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On today’s episode, Madison and Rachelle open with High Speed Downloads on two viral stories: the photos of Tessa Thompson, Rita Ora, and Taika Waititi sharing an apparent three-way kiss, and the journey of the woman who live-tweeted her cross-country flight to pursue a man who might be just not that into her. Then they examine how the song “Castaways” from the Nickelodeon show The Backyardigans has become so popular on TikTok that it topped the Spotify Viral 50 chart. Where did this trend begin, and what does it say about TikTok as a nostalgia factory? Podcast Production by Daniel Schroeder and Derek John. Support ICYMI and listen to the show with zero ads. Sign up to become a Slate Plus member for just $1 for your first month. Learn more about your ad choices. Visit megaphone.fm/adchoices
May 26, 2021
Working: How Dialect Coach Samara Bay Helps Actors Learn New Accents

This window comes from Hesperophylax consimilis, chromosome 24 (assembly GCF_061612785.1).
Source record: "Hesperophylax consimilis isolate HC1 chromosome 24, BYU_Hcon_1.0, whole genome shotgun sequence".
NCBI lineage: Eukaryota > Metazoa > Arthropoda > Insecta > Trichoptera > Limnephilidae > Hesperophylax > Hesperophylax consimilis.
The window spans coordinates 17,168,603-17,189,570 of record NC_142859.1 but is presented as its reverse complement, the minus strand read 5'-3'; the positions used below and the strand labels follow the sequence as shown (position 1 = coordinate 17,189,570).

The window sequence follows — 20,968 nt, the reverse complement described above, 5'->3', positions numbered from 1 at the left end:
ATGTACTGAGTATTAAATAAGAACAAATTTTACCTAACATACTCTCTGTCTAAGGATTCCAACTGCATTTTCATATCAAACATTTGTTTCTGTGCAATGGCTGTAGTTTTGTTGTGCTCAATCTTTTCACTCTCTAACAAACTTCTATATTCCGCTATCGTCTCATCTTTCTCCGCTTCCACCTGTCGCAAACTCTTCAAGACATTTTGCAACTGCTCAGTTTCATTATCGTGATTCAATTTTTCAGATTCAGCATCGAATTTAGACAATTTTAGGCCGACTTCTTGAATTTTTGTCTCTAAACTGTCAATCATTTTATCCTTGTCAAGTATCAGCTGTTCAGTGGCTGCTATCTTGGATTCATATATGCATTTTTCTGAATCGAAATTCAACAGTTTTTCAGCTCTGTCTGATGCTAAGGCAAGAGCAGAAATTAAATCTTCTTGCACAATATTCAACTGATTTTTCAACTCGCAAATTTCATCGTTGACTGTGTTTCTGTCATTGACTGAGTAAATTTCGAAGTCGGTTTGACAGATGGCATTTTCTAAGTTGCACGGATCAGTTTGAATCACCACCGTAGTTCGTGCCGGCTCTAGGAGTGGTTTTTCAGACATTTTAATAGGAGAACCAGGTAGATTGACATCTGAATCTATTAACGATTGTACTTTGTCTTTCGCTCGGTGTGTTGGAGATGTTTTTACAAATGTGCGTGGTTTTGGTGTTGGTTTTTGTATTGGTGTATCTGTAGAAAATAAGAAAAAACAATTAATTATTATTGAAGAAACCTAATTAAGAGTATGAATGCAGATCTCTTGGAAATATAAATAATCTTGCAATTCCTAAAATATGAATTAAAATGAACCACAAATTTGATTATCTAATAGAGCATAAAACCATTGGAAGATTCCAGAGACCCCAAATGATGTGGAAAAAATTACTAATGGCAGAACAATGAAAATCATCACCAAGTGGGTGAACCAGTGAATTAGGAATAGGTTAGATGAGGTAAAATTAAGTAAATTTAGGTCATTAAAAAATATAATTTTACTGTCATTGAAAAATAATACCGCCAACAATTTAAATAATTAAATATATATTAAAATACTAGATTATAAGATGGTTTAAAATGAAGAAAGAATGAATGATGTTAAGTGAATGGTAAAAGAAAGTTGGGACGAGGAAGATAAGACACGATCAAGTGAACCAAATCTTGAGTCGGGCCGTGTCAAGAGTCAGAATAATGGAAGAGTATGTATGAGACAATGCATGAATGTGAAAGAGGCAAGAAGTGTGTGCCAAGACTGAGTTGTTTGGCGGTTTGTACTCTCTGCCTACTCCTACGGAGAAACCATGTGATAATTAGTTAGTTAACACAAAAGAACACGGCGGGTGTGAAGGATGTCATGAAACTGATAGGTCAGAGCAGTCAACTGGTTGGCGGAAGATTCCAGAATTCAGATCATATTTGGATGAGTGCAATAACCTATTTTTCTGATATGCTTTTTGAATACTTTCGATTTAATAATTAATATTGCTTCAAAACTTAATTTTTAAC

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This week, host Isaac Butler talks to dialect coach Samara Bay, who helps film and TV actors learn new accents. In the interview, Samara describes her coaching process and explains the importance of combining good dialect work with good acting. Then she teaches Isaac how to speak in an Irish accent.  After the interview Isaac and co-host June Thomas discuss Samara’s tactful way of providing feedback and the distinction between “cheerleading” and “flattering.” In the exclusive Slate Plus segment, Samara talks about one particular movie that she loved working on.  Send your questions about creativity and any other feedback to working@slate.com or give us a call at (304) 933-9675. Podcast production by Cameron Drews. If you enjoy this show, please consider signing up for Slate Plus. Slate Plus members get benefits like zero ads on any Slate podcast, bonus episodes of shows like Slow Burn and the Culture Gabfest—and you’ll be supporting the work we do here on Working. Sign up now at slate.com/workingplus. Learn more about your ad choices. Visit megaphone.fm/adchoices